Be subject to one another out of reverence for Christ. (Ephesians 5:21 RSV)
Here is the divine solution to the problem of conflict between individuals, those areas of friction where life is rubbed raw, and the ugly sores of violence and conflict often erupt. The solution consists of the recognition of two very powerful and transforming factors which, if recognized in any situation of conflict and carried out, will resolve that conflict. In our previous message we tried to challenge ourselves to take this very seriously.
Those two factors, remember, were these: First, life is so constructed that we cannot find fulfillment without another person being involved. We are not made to satisfy ourselves. Though each of us has within us a drive to fulfill ourselves and to find satisfaction, we make a very grave and serious error if we think that we can ever do that apart from reacting and relating to another person. It is this matter of human relationships that the apostle is now taking up in Ephesians 5, the relationships of husbands and wives, of parents and children, and of employers and employees. We vitally need these relationships. Life is made this way. One of the fundamental mysteries of life is that we cannot achieve our own satisfaction if we try to do so, but we can only achieve it if we seek to attain not our own benefits but the benefits of another. This is why Paul says, "Subject yourselves to one another."
The second factor, which makes the first one possible, is that you can only subject yourself when you see a third party present in every situation -- the Lord Jesus Christ. It is therefore not a case of "you against me" or "me against you," but it is a case of Christ being present. In the case of a Christian, the great issue is the matter of my relationship to him, and my obedience to his word and to his will. This touches the matter of motivation. I never can submit to another if it is a case of "you versus me" or "me versus you," for then, as we saw last week, my pride comes to the fore and I get stubborn and rationalize my position and justify myself, and so the conflict is perpetuated. But when we see that it is a matter of loving obedience to the One who first loved us and gave himself for us, and who now lives within us as our Lord, our God, this then becomes the primary relationship, and it is easier, much easier, to give up our fancied rights in order that we may be obedient to that which is first -- our relationship to Christ. So the apostle sums it all up in that wonderfully concise statement, "Be subject to one another out of reverence for Christ," (Ephesians 5:21 RSV).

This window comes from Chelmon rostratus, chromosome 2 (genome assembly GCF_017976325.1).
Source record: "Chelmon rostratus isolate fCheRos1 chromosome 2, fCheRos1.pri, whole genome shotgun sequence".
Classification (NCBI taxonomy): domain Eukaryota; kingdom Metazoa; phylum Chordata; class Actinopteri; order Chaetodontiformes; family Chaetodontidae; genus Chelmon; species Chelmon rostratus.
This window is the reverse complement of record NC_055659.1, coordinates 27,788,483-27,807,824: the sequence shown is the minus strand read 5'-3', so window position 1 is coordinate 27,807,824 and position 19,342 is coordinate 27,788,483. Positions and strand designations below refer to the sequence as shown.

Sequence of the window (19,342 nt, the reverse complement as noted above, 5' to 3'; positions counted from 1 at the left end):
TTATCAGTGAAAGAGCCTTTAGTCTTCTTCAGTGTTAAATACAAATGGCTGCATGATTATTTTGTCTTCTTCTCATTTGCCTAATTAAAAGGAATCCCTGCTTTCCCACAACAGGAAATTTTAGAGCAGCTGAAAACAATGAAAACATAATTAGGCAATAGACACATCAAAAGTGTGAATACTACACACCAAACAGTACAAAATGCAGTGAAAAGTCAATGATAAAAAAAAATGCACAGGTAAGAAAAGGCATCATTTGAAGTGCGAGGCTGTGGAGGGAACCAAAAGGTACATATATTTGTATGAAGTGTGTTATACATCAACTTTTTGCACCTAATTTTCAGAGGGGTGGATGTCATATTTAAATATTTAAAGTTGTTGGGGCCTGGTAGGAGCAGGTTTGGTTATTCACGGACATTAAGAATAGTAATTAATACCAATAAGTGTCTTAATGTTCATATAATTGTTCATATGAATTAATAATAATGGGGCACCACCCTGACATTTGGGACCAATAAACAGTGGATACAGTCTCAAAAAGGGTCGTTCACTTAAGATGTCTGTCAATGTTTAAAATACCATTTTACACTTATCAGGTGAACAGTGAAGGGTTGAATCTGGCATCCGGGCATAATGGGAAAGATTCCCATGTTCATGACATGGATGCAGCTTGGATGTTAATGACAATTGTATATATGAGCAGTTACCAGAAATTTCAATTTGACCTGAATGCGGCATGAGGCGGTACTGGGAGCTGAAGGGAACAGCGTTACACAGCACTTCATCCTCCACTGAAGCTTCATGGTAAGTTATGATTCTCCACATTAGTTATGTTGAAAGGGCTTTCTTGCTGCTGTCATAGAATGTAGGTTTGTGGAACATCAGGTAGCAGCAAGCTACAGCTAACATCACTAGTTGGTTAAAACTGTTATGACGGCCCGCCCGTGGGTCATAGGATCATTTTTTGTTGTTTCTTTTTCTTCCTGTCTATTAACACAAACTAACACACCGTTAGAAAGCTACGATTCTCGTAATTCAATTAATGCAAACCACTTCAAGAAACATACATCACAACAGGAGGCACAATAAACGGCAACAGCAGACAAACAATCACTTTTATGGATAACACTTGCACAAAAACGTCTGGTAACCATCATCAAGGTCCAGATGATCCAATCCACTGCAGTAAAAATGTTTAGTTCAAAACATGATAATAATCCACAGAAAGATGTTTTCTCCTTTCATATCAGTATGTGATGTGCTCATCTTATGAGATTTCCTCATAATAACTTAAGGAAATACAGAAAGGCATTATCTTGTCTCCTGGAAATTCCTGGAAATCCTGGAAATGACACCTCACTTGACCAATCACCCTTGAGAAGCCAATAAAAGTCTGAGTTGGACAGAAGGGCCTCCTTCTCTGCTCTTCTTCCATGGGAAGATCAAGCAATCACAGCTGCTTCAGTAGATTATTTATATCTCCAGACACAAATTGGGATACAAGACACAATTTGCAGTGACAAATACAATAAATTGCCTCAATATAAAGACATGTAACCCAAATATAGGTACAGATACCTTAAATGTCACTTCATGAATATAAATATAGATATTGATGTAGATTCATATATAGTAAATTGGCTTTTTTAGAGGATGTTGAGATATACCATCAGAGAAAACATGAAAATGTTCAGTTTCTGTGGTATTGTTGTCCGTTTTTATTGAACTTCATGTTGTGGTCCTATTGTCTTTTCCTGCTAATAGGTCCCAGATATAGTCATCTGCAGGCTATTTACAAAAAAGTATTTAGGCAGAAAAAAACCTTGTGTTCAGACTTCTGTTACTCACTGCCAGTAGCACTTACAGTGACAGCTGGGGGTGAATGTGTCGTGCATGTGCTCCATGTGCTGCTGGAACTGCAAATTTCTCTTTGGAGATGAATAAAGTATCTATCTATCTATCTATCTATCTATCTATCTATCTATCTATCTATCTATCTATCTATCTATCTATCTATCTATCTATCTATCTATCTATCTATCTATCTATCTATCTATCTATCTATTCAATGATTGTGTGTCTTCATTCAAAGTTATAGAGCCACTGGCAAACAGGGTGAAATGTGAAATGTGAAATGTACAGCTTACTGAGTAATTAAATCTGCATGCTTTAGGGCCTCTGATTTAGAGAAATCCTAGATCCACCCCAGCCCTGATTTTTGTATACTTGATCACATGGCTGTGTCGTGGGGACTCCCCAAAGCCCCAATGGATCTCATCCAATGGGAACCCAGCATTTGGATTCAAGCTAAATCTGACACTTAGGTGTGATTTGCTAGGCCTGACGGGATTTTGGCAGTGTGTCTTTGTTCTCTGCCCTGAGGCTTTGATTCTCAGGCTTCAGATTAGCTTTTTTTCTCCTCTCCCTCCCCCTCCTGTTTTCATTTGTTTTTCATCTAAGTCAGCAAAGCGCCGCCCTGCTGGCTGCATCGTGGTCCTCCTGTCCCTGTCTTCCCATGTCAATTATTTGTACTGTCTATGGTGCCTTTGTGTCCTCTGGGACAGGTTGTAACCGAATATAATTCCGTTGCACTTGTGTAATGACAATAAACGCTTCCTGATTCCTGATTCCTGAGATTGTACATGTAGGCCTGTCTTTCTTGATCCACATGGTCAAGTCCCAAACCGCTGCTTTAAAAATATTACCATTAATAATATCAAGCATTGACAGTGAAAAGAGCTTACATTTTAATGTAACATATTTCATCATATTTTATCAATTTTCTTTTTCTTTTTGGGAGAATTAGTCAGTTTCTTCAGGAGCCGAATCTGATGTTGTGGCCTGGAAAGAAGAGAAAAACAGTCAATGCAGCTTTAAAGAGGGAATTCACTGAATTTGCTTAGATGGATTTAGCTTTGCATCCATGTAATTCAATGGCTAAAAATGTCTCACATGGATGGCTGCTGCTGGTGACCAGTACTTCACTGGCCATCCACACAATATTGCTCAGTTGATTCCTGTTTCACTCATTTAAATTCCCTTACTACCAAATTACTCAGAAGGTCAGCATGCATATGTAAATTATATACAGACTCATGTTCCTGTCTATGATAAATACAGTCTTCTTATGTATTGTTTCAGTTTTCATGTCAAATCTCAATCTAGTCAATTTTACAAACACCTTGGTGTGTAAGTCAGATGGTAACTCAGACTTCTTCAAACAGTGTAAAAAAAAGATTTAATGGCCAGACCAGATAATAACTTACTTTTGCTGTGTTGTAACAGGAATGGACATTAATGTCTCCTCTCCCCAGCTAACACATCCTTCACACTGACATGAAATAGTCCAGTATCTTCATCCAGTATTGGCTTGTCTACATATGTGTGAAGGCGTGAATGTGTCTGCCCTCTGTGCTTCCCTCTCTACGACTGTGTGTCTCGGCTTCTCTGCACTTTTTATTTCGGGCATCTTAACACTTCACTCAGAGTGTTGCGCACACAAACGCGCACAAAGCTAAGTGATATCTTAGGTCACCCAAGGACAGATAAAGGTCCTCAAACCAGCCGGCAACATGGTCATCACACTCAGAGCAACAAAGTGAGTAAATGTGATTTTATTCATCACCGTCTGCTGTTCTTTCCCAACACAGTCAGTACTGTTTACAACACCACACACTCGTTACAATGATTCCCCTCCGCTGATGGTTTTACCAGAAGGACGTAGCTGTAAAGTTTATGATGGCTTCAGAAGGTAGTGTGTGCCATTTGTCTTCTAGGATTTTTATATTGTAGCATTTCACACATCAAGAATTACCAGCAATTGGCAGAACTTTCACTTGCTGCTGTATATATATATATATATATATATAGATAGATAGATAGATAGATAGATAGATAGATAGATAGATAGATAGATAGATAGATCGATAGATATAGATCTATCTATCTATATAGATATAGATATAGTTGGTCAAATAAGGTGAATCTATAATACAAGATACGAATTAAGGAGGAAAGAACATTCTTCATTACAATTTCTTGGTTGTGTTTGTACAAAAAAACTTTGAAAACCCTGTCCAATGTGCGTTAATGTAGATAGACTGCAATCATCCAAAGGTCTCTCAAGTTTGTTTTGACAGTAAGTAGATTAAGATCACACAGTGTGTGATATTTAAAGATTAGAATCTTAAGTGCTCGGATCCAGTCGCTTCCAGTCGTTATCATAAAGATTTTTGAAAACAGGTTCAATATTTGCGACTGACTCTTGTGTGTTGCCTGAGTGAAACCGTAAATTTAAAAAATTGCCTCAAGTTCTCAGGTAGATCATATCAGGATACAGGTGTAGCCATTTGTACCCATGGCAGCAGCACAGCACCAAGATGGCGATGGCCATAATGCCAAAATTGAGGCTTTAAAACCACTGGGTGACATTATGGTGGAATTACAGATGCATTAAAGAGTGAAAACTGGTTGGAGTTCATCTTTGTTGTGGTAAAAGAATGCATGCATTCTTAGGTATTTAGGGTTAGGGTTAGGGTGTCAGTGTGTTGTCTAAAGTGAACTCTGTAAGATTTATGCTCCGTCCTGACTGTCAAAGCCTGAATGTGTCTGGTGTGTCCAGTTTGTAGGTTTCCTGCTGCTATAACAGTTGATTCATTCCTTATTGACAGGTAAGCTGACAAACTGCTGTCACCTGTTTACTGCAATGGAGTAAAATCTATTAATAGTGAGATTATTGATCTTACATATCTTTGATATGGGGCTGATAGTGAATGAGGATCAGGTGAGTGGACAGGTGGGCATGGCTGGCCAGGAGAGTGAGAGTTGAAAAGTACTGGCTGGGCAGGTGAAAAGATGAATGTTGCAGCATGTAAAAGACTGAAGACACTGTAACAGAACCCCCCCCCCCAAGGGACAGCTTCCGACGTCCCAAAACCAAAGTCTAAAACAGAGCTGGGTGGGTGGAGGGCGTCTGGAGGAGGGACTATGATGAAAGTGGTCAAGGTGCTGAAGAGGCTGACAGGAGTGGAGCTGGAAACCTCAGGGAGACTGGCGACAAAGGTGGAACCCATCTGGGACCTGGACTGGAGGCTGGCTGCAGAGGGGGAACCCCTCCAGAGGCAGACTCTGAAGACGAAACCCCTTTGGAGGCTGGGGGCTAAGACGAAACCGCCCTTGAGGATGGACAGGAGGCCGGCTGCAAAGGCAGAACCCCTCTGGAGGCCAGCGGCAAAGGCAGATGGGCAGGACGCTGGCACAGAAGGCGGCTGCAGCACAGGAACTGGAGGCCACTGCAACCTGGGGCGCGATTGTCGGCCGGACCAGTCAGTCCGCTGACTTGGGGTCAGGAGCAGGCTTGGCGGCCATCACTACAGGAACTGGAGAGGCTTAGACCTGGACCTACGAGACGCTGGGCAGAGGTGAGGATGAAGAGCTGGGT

Now Paul applies this to specific relationships, and the first one he takes up is that of husbands and wives. There is no area of life in which conflict is more widespread than this. The oldest battle of all time is the battle of the sexes. The longest war ever waged is the war that goes on between husbands and wives. We need only remind ourselves that a few months ago we were informed by the newspapers that in San Mateo County there are more divorces each year than there are marriages. In Santa Clara County it is almost as bad. This one significant statistic points up the fact that marriage is the greatest area of conflict among human beings, far surpassing the statistics of war.
Now, I grant you immediately that this area of conflict is far less among Christians. Certainly the statistics of divorce are less. But even in Christian homes the degree of squabbling, bickering, coldness, bitterness, and even violence that is encountered by any marriage counselor is simply unbelievable. In no other area of our national or family life are we more desperately in need of help than in this area of conflict between husbands and wives. The atmosphere in many a Christian home is no better than that of an armed truce. I suggest to you, therefore, that there is nothing more important than that we thoughtfully hear these illuminating words of the apostle as he applies this tremendous formula for peace, "Subject yourselves to one another out of reverence for Christ," to this specific relationship of husbands and wives. Paul begins with wives in Verse 22:
Wives, be subject to your husbands, as to the Lord. For the husband is the head of the wife as Christ is the head of the church, his body, and is himself its Savior. As the church is subject to Christ, so let wives be subject in everything to their husbands. (Ephesians 5:22-24 RSV)